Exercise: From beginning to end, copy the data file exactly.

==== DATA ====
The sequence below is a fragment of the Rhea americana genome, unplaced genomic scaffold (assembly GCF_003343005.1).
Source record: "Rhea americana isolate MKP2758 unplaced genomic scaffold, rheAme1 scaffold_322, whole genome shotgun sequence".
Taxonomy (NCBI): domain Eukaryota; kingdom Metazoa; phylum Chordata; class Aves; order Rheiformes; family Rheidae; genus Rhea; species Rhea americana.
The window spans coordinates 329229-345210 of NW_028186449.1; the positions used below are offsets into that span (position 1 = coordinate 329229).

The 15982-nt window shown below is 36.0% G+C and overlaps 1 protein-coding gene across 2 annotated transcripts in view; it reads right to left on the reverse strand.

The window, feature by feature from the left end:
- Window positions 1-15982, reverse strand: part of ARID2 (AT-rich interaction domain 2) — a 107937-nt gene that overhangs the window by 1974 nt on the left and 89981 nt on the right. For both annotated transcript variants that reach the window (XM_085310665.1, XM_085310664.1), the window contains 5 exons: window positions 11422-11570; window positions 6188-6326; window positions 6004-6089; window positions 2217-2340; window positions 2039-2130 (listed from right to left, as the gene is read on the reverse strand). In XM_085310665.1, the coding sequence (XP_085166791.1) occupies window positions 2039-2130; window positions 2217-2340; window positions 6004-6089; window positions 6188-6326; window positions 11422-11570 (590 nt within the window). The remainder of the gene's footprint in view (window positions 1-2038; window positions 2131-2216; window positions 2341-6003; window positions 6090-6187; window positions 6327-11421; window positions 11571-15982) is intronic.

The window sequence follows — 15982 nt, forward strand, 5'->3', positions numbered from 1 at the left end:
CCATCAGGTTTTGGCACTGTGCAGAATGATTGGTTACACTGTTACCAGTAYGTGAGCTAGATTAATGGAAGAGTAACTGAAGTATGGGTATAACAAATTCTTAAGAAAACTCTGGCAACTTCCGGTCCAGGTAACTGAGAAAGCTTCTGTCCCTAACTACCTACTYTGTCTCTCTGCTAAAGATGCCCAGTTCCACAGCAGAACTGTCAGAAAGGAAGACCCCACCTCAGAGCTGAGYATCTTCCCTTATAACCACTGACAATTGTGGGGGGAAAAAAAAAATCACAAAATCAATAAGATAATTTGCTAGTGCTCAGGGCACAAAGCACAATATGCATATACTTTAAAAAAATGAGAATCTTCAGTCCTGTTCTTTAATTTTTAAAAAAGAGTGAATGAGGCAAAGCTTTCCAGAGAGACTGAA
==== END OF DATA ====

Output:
The sequence below is a fragment of the Rhea americana genome, unplaced genomic scaffold (assembly GCF_003343005.1).
Source record: "Rhea americana isolate MKP2758 unplaced genomic scaffold, rheAme1 scaffold_322, whole genome shotgun sequence".
Taxonomy (NCBI): domain Eukaryota; kingdom Metazoa; phylum Chordata; class Aves; order Rheiformes; family Rheidae; genus Rhea; species Rhea americana.
The window spans coordinates 329229-345210 of NW_028186449.1; the positions used below are offsets into that span (position 1 = coordinate 329229).

The 15982-nt window shown below is 36.0% G+C and overlaps 1 protein-coding gene across 2 annotated transcripts in view; it reads right to left on the reverse strand.

The window, feature by feature from the left end:
- Window positions 1-15982, reverse strand: part of ARID2 (AT-rich interaction domain 2) — a 107937-nt gene that overhangs the window by 1974 nt on the left and 89981 nt on the right. For both annotated transcript variants that reach the window (XM_085310665.1, XM_085310664.1), the window contains 5 exons: window positions 11422-11570; window positions 6188-6326; window positions 6004-6089; window positions 2217-2340; window positions 2039-2130 (listed from right to left, as the gene is read on the reverse strand). In XM_085310665.1, the coding sequence (XP_085166791.1) occupies window positions 2039-2130; window positions 2217-2340; window positions 6004-6089; window positions 6188-6326; window positions 11422-11570 (590 nt within the window). The remainder of the gene's footprint in view (window positions 1-2038; window positions 2131-2216; window positions 2341-6003; window positions 6090-6187; window positions 6327-11421; window positions 11571-15982) is intronic.

The window sequence follows — 15982 nt, forward strand, 5'->3', positions numbered from 1 at the left end:
CCATCAGGTTTTGGCACTGTGCAGAATGATTGGTTACACTGTTACCAGTAYGTGAGCTAGATTAATGGAAGAGTAACTGAAGTATGGGTATAACAAATTCTTAAGAAAACTCTGGCAACTTCCGGTCCAGGTAACTGAGAAAGCTTCTGTCCCTAACTACCTACTYTGTCTCTCTGCTAAAGATGCCCAGTTCCACAGCAGAACTGTCAGAAAGGAAGACCCCACCTCAGAGCTGAGYATCTTCCCTTATAACCACTGACAATTGTGGGGGGAAAAAAAAAATCACAAAATCAATAAGATAATTTGCTAGTGCTCAGGGCACAAAGCACAATATGCATATACTTTAAAAAAATGAGAATCTTCAGTCCTGTTCTTTAATTTTTAAAAAAGAGTGAATGAGGCAAAGCTTTCCAGAGAGACTGAA